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Ed Moore: Aiming toward a competitive future for Florida

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We live in a competitive world. Companies compete for our attention as consumers, and each state competes with all the others to entice those companies to move to their state.

However, for Florida to attract new businesses, we must better market Florida domestically, nationally and globally.

Florida’s low taxes and natural resources attract new residents, tourists and business people who are seeking the best location in America. Our challenge is to enhance, preserve and manage the state wisely for the 20 million people who live here today, the millions more who will move here in the decades ahead, and the hundreds of millions of tourists who visit each year.

So, maybe we should modify that marketing strategy.  To really market Florida well, we need to stress location, assets and education. We need to change some misconceptions about our state.

Florida is already a great economic development location to market.  Our full-time population and nearly 100 million visitors per year provide a strong customer market.  Our highways and railroad are efficient.

Florida’s 15 ports and 16 international airports and spaceports provide easy access to Europe, Africa, South America and Central America. We are upgrading of our ports so that we will be able to take advantage of the expansion of the Panama Canal.

But we must do better.

For example, General Electric recently chose to move its headquarters from Connecticut to Massachusetts. Both states have high taxes. But the company’s decision shows that executives are looking for more than lower taxes. They want innovation hubs and quality schools.

Florida’s 30 nonprofit independent colleges and universities of Florida (ICUF), of which I serve as President, should be considered a component of the state’s marketing pitch as well as our public colleges and universities.

ICUF schools have 35,000 employees, operating budgets totaling $5.5 billion and $10 billion of assets.  These schools have 150 Florida educational sites, awarding nearly one-third of Florida bachelor and advanced degrees.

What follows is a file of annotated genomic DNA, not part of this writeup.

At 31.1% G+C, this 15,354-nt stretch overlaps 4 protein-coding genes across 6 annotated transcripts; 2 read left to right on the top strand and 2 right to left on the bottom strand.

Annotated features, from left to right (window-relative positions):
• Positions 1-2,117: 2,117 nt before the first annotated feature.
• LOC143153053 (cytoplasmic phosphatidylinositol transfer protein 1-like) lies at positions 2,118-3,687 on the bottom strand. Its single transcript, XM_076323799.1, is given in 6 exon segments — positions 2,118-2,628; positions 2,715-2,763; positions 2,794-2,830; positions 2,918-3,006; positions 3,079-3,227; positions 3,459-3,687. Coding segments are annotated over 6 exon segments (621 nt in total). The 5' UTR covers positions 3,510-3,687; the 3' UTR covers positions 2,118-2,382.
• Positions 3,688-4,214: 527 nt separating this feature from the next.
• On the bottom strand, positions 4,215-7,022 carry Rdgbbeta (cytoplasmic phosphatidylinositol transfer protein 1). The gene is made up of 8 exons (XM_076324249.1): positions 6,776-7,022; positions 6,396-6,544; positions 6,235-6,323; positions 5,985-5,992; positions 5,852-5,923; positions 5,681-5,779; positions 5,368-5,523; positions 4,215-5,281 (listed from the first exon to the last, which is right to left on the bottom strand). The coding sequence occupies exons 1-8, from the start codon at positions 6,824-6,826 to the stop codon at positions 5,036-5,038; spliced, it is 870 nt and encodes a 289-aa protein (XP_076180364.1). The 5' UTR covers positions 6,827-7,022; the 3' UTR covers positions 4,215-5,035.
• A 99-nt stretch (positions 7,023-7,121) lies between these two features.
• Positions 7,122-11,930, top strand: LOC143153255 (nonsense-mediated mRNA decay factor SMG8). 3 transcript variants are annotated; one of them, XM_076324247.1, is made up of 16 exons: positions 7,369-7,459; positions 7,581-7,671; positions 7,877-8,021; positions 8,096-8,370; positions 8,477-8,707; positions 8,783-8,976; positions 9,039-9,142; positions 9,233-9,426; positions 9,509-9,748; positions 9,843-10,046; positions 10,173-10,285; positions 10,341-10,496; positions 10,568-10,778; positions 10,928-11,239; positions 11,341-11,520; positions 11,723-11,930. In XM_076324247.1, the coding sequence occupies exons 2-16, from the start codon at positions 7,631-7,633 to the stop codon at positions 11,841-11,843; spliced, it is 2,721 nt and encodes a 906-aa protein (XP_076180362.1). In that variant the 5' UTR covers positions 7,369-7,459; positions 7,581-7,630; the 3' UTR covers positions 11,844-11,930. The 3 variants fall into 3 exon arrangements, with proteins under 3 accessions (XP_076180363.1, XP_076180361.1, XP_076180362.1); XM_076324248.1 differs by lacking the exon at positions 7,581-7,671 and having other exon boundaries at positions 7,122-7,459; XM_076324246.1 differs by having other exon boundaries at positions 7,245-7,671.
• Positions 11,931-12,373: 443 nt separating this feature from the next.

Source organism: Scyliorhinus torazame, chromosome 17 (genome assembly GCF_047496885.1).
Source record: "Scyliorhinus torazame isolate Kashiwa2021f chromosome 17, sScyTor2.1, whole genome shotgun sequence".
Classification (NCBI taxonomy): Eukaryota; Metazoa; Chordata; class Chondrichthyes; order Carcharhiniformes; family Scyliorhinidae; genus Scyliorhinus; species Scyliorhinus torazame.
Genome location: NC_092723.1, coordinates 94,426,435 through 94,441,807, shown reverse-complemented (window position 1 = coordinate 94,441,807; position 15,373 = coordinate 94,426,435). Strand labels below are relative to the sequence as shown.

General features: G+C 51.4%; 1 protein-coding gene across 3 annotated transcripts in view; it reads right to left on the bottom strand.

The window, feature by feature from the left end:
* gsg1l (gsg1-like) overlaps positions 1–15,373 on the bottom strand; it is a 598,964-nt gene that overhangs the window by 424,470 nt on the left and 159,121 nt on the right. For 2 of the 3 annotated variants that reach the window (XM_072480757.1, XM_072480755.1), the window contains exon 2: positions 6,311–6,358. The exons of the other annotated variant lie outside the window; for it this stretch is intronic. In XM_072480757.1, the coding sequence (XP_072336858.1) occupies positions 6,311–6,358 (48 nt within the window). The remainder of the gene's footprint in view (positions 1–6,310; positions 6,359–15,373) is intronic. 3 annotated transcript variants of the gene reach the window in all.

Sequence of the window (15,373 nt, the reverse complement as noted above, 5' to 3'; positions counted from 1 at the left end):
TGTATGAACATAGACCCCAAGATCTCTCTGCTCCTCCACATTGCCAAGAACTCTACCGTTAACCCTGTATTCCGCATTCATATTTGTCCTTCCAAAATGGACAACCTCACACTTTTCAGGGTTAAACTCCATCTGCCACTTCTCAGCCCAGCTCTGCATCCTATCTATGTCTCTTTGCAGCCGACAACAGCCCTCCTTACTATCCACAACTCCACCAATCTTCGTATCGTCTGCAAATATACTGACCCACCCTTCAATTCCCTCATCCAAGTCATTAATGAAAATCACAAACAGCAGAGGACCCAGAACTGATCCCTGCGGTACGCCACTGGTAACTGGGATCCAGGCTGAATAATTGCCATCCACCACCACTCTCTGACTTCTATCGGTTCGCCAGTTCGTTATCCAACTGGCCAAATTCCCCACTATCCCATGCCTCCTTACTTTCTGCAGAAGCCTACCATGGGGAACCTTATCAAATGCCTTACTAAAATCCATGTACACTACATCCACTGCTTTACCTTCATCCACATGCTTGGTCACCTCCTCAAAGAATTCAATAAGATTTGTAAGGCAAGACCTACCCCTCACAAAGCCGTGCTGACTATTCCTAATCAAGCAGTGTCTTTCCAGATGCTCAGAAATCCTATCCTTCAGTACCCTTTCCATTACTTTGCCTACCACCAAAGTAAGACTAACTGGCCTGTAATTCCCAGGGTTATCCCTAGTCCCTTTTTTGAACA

ICUF schools bring more than 60,000 out-of-state students and their families to Florida as temporary residents and tourists.  Many stay in Florida after graduation.

As a state, we must find ways to enhance our assets.  Beach renourishment, spring improvements, estuary maintenance and other water-related management activities are crucial to making Florida more appealing.

The state also should better promote the state’s education programs and enhance them so companies will be able to easily find Floridians with the skills the companies need.

There soon will be 5 million students in our educational systems.  We need schools that will produce graduates who will perform well in challenging jobs.

Further, we need to make it easier for business people to collaborate with our schools. To do that, we need two innovative tactics:  Coordinating and Consulting.

Coordinating — Florida’s schools and business people should routinely coordinate to align courses to attract new national and global businesses and to expand the ones already here.

This now occurs in a piecemeal fashion.  When Gov. Rick Scott’s team was preparing a proposal to lure a national aerospace corporation to the state, the Florida Institute of Technology, Embry-Riddle Aeronautical University and the University of Florida, School of Engineering were enlisted to design a training program that would dovetail with the company’s needs.  The proposal succeeded and Northrup-Grumman picked Melbourne for its new facility.

Consulting — Florida’s educators should regularly consult with the state’s employers to identify high-demand/under-supplied degrees. These consultations should lead to recruitment and production strategies to remedy shortages.

But awareness of possibilities needs to start at the middle school level so students are aware of educational options early in their school careers. They need to grow up thinking that Florida is their land of opportunity.

Florida is superbly located to be economically successful. With over 1 million new jobs created over the past six years, we can easily see how attractive our state is to people from other places.

Florida educators teaming with economic development leaders can make Florida the premier economic development state in the nation.

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Dr. Ed H. Moore resides in Tallahassee and is perpetually awaiting a rebirth of wonder.

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